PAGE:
Posted in after gastric bypass surgery, bariatric diet, bariatric eating, gastric bypass diet, gastric bypass protein

The Beginner’s Guide to Macro and Micronutrients

Today’s guest post comes from Monica Nichols…see her bio at the end of post!

The two most-used terms in nutrition nowadays are probably micronutrients and macronutrients. And it’s no surprise, since they’re one of the most important aspects of building a healthy diet and promoting a healthy lifestyle. When you know a sufficient amount about micro and macronutrients, it becomes much easier to plan a perfect meal that will give your body everything that it requires on a daily basis. Simply put, a “nutrient” is any organic or inorganic molecule that the body requires in order to properly maintain all the processes inside of our cells. It could be a vitamin, a protein or just about anything else. One of the most popular classifications of nutrients is based on how much of them our body needs. Hence, we get the following classification comprising of macronutrients (molecules that our bodies need a lot of) and micronutrients (those that we need in smaller quantities).

This article is going to be a quick guide to the most basic macro and micronutrients, precisely why our bodies require them and why it’s a really bad idea to let yourself become deficient in any of them.


As I already mentioned, macronutrients are molecules that our bodies require in large quantities. There are three types of macronutrients out there: proteins, fats and carbohydrates.

Carbohydrates (or carbs, as they’re regularly abbreviated) have a singular function within our organism – to provide energy. When food that contains carbohydrates is ingested, these molecules are metabolized into a more simple form of sugar called glucose. Glucose is incredibly important in our bodies, as it is the bread and butter of our body’s energy supply. Our brain needs it in ample doses to keep functioning properly, which is why people on low-carb diets can sometimes feel that their mental functions are somewhat impaired – their brains simply don’t have enough glucose to continue operating at 100% efficiency.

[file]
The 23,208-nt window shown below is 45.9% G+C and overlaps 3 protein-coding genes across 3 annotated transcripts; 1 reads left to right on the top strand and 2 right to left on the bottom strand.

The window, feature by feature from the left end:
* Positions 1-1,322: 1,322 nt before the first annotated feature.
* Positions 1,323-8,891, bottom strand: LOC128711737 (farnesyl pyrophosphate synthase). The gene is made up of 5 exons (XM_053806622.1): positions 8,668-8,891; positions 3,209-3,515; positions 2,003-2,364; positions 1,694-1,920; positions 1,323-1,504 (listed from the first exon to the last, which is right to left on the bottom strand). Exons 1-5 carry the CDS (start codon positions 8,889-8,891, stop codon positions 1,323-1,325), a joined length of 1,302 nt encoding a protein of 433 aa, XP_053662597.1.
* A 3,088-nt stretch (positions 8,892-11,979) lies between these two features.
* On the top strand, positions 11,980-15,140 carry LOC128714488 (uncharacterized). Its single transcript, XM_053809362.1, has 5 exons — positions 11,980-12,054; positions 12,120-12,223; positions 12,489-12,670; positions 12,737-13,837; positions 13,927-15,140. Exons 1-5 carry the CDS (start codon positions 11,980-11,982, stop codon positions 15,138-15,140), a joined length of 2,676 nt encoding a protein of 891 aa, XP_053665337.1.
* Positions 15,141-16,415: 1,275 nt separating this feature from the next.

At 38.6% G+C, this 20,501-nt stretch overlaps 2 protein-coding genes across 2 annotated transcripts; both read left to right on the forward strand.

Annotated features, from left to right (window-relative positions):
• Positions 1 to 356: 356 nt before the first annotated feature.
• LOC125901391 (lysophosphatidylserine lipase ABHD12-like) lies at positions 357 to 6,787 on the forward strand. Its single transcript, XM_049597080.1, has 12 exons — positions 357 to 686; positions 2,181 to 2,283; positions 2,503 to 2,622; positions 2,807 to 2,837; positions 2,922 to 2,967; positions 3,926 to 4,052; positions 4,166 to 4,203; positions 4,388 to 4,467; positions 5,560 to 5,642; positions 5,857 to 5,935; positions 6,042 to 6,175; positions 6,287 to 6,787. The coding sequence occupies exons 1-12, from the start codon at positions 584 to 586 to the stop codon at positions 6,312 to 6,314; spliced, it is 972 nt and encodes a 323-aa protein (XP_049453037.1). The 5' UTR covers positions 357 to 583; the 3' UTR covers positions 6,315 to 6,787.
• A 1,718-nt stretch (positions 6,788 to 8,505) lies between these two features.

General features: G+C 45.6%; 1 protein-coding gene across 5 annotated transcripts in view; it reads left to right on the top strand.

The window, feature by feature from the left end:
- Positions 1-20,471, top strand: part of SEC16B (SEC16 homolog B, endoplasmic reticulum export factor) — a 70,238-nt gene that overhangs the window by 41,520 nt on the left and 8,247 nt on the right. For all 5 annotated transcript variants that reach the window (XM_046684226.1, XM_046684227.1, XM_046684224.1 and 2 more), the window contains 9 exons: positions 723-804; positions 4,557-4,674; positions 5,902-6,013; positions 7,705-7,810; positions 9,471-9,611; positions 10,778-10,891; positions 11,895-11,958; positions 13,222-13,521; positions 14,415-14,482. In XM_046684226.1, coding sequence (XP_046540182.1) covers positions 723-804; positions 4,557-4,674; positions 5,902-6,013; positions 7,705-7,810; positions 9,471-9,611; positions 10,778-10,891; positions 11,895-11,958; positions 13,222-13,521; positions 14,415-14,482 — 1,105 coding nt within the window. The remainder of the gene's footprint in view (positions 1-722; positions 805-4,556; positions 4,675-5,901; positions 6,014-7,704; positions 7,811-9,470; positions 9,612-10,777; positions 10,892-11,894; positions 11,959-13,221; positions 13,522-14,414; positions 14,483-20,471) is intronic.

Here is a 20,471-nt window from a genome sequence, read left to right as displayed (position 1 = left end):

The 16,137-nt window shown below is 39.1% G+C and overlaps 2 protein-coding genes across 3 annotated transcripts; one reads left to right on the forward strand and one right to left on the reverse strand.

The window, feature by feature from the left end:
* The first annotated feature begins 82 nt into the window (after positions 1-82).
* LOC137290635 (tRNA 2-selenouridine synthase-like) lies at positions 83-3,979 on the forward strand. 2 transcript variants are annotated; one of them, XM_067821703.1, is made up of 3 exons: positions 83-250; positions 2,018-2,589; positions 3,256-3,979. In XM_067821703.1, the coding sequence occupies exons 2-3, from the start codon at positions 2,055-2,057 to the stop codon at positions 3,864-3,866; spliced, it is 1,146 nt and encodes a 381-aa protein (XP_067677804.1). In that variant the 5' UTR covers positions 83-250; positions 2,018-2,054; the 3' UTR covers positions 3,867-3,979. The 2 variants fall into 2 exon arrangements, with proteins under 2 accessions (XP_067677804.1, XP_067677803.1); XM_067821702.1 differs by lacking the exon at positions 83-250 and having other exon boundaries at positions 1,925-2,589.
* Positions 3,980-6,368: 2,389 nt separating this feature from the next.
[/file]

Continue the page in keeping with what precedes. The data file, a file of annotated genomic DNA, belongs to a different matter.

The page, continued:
Carbs are somewhat of a double-edged sword, however; because they’re almost pure energy, over the centuries our bodies have adapted to respond really well to them by releasing large amounts of the feel-good hormone dopamine into our bloodstream. In other words, carbs are always welcome in our bodies and we don’t always know when we’ve had enough, which means that it’s really easy to overeat with carbs – much more so than with fats and proteins.


Fats are molecules whose primary function is to serve as an energy reserve within our organism, so that the body has something to use as an energy source in the event that it goes into starvation. Additionally, the fat molecules (also called lipids) function as integral parts of the membranes of our cells, and they’re also very important for breaking down certain fat-soluble vitamins. The omega-3 and omega-6 fatty acids are also incredibly important in maintaining healthy skin and proper brain function. Fats have been getting somewhat of a bad rep over the past few decades because of their apparent tie to obesity, but it appears that more and more studies are showing that the real culprit for this is sugar, and not fat.